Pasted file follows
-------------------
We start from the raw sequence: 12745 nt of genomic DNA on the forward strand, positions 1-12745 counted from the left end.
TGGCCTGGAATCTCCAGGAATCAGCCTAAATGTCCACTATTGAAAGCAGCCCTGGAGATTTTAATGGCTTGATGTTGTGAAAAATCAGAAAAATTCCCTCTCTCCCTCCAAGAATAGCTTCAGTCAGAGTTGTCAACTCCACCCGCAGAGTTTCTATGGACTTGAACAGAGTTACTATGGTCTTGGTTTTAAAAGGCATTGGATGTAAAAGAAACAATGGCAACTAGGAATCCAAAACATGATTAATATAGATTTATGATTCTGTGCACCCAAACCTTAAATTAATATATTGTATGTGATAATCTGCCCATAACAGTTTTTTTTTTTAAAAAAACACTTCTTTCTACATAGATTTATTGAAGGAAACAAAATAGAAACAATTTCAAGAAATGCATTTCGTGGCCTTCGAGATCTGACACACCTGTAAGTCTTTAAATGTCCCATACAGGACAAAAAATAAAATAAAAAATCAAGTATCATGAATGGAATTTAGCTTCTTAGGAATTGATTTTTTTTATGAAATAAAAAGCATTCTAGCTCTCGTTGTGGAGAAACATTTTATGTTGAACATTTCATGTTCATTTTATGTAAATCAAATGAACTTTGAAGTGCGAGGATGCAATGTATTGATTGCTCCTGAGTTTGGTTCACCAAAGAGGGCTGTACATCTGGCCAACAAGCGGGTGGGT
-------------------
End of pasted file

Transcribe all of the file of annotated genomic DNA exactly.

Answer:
We start from the raw sequence: 12745 nt of genomic DNA on the forward strand, positions 1-12745 counted from the left end.
TGGCCTGGAATCTCCAGGAATCAGCCTAAATGTCCACTATTGAAAGCAGCCCTGGAGATTTTAATGGCTTGATGTTGTGAAAAATCAGAAAAATTCCCTCTCTCCCTCCAAGAATAGCTTCAGTCAGAGTTGTCAACTCCACCCGCAGAGTTTCTATGGACTTGAACAGAGTTACTATGGTCTTGGTTTTAAAAGGCATTGGATGTAAAAGAAACAATGGCAACTAGGAATCCAAAACATGATTAATATAGATTTATGATTCTGTGCACCCAAACCTTAAATTAATATATTGTATGTGATAATCTGCCCATAACAGTTTTTTTTTTTAAAAAAACACTTCTTTCTACATAGATTTATTGAAGGAAACAAAATAGAAACAATTTCAAGAAATGCATTTCGTGGCCTTCGAGATCTGACACACCTGTAAGTCTTTAAATGTCCCATACAGGACAAAAAATAAAATAAAAAATCAAGTATCATGAATGGAATTTAGCTTCTTAGGAATTGATTTTTTTTATGAAATAAAAAGCATTCTAGCTCTCGTTGTGGAGAAACATTTTATGTTGAACATTTCATGTTCATTTTATGTAAATCAAATGAACTTTGAAGTGCGAGGATGCAATGTATTGATTGCTCCTGAGTTTGGTTCACCAAAGAGGGCTGTACATCTGGCCAACAAGCGGGTGGGT